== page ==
The heavy serif on the font, the cumbersome all-caps typeface, and the wide kerning between letters all yield a fuzzy, justified headline. The flag emblem is appropriate, but the downward slope leads the eye off the page, rather than looping back to a central focus. Worse still, the flag is obviously and instinctively wrong. It has too few stripes for the area depicted, and the unorthodox three stars in the blue field offer no clear significance. Finally, the convention planners seemed to feel that the host city deserved unusual prominence. “Tampa Bay” dominates the emblem, but the sideways contortion and the bold “Tampa” but thin “Bay” are disjointing to the eye. Florida is a crucial swing state, so the undue city prominence may be warranted, but the thick waves serve no purpose other than drawing focus and evoking strips of bacon. We would expect this seal rarely to see the light of day during prime time convention broadcasts.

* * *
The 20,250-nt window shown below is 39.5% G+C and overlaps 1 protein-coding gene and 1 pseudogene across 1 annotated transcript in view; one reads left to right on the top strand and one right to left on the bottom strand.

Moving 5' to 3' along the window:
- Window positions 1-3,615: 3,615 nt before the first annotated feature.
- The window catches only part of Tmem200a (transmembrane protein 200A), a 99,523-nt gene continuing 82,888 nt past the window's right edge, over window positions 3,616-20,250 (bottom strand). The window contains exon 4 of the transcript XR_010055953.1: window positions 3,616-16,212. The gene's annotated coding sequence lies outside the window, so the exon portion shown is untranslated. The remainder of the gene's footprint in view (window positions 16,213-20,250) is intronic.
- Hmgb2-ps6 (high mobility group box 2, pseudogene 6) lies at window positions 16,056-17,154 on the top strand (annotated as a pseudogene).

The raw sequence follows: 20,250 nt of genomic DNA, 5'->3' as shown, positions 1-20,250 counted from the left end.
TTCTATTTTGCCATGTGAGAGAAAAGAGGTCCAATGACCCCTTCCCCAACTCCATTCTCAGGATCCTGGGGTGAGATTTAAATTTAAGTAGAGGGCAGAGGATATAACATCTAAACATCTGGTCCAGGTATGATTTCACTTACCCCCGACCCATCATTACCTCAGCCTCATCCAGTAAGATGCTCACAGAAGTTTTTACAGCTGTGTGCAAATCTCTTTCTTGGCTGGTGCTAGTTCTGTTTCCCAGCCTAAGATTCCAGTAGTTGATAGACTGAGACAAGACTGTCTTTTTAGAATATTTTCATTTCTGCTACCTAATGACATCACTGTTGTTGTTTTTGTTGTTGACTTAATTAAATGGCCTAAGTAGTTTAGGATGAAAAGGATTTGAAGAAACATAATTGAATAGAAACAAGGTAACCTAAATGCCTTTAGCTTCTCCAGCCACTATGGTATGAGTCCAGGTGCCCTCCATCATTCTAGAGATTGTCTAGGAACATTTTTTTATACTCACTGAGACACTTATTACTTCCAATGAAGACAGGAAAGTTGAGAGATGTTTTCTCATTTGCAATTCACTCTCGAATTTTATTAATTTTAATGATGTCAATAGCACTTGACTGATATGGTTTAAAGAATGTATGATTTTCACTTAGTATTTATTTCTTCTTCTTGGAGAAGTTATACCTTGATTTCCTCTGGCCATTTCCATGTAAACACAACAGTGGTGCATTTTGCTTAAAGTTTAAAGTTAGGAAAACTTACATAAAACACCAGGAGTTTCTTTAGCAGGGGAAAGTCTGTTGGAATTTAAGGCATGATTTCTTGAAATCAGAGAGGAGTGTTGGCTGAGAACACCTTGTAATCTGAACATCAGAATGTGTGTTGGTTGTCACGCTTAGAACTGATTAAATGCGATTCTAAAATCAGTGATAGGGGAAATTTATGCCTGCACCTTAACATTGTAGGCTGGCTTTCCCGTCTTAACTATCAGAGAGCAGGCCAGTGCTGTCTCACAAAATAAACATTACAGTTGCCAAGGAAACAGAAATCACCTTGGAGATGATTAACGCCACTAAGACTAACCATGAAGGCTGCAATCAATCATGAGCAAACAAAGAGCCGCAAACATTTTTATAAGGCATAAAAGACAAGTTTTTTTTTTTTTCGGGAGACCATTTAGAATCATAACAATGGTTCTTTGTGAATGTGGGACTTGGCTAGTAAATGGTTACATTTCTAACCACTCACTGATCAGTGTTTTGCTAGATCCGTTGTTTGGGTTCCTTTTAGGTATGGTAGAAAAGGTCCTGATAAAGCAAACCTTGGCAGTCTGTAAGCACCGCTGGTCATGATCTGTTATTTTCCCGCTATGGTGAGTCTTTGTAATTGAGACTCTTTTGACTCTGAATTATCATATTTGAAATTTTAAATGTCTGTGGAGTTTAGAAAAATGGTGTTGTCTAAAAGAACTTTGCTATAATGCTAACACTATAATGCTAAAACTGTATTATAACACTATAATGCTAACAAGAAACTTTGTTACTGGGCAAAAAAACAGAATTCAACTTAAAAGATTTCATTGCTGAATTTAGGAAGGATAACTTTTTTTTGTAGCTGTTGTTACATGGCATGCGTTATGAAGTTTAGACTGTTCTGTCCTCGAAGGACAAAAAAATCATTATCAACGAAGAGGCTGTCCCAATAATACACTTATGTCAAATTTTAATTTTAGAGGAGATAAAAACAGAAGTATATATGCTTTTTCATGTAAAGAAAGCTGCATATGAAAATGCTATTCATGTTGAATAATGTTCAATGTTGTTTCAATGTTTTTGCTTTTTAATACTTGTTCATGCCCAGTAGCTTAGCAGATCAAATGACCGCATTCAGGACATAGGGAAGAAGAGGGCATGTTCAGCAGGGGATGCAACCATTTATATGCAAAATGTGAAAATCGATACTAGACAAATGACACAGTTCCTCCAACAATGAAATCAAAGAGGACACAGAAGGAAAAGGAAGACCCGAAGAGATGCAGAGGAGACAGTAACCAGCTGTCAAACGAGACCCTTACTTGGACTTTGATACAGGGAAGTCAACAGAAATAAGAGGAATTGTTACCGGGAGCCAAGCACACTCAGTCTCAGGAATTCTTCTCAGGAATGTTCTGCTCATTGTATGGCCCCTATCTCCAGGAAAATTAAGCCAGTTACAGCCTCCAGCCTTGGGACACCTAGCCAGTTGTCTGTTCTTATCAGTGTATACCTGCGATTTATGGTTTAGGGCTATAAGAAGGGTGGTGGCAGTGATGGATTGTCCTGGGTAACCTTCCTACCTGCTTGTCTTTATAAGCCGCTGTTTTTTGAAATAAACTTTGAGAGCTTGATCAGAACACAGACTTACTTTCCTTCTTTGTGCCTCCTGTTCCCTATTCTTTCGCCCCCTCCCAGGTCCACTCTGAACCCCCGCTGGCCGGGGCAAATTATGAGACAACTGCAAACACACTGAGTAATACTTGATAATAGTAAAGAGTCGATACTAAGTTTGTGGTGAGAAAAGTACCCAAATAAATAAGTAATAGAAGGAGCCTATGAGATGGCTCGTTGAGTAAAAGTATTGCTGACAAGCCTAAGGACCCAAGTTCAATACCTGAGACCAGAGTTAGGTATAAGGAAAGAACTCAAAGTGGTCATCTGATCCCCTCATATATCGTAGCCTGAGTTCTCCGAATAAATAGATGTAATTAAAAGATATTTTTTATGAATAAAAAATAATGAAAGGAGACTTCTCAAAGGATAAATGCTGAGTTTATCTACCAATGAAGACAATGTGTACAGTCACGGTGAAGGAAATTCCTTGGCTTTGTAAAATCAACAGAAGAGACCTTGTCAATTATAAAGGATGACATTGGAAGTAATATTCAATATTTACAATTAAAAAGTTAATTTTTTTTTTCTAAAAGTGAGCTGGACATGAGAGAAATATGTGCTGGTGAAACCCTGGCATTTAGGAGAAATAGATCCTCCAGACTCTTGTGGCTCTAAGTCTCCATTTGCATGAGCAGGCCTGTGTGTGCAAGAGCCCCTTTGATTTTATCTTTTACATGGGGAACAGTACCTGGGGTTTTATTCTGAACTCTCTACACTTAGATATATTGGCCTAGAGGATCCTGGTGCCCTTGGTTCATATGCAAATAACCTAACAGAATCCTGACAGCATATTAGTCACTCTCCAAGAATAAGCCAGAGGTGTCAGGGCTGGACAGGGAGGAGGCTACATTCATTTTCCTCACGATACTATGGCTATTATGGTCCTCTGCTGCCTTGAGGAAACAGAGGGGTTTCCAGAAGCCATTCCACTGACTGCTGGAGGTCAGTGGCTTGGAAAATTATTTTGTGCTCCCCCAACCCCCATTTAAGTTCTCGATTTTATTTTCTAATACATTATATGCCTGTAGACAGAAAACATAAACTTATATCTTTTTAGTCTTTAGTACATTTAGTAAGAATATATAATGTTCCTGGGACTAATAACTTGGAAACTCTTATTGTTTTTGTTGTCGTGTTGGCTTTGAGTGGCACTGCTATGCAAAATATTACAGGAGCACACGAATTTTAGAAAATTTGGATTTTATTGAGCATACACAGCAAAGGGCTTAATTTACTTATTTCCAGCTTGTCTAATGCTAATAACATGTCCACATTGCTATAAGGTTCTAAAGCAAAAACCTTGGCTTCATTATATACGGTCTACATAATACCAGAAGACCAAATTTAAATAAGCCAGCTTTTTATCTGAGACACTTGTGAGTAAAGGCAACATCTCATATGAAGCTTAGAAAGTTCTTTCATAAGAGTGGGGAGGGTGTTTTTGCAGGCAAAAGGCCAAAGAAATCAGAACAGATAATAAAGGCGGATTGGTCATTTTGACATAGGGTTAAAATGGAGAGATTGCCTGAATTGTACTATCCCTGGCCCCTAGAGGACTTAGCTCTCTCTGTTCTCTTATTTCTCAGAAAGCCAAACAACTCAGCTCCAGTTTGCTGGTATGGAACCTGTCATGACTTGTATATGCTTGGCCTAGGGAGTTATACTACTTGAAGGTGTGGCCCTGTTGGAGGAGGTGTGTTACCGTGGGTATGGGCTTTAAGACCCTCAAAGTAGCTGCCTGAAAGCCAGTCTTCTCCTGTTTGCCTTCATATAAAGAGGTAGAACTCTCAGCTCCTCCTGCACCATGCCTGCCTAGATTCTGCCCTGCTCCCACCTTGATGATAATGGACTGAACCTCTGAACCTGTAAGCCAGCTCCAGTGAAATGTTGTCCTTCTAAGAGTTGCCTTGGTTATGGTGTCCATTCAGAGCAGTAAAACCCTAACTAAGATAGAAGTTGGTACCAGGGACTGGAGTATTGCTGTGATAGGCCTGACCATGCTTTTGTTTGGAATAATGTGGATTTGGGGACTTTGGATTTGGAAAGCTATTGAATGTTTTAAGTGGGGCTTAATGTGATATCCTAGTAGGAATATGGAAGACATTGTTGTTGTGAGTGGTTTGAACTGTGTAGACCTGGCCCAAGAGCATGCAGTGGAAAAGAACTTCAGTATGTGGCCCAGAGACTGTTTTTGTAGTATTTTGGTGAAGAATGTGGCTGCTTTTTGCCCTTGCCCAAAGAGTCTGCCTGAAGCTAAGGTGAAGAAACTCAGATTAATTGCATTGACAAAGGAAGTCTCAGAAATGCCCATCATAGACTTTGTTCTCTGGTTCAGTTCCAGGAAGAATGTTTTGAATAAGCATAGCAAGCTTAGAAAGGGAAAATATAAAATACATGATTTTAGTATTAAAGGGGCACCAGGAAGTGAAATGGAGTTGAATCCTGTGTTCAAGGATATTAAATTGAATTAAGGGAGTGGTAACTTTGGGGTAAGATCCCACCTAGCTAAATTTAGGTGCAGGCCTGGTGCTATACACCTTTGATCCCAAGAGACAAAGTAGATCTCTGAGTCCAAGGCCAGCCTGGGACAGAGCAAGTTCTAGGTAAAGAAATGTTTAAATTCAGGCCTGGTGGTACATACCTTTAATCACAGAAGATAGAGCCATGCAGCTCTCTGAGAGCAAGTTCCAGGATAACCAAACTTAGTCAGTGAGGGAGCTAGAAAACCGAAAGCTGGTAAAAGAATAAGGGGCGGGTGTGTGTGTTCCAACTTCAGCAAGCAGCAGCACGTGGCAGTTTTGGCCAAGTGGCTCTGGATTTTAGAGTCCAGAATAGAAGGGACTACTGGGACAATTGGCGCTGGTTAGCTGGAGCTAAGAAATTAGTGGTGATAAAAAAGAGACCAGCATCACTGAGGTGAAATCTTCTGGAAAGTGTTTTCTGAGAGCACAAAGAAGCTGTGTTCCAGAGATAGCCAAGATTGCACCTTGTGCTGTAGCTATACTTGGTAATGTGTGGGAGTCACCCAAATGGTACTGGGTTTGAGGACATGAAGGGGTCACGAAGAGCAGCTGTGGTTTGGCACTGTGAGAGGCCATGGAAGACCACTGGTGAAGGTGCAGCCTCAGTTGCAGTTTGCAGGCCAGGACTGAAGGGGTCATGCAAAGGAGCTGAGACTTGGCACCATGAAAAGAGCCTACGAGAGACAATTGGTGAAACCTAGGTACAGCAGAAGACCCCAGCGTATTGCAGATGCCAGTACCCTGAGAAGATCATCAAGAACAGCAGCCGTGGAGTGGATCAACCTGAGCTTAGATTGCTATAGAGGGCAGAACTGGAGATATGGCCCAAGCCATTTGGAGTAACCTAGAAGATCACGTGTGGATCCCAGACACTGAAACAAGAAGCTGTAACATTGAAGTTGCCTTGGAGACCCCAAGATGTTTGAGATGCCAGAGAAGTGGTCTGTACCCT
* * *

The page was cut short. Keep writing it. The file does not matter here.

Source: RIDemocrats
The Democratic National Convention picks up days later, from September 3-6, in Charlotte, North Carolina. The assembly's logo seeks to trigger an immediate visual connection with the overall Obama brand, mimicking the Carolina-blue oval and the patriotic rising-sun colors. This kindred icon echoes everything about the Obama campaign’s buoyant messaging. The subtle alterations embrace the crowd-sourcing, grassroots designs of the Democratic strategy. The red horizon of celebratory citizens, gathered together in a joyous hand-clasp, all summon the energy of a lively convention. In particular, the insignia places the motivation and impetus on the people themselves as the profiled drivers of continued change. The downside is that it rests all the attention on the single candidate, rather than the political party or its platform. It also pays little homage to the host city, which could backfire in a crucial state that Obama narrowly won four years ago.

Branding The Other Candidate

Source: Obama For America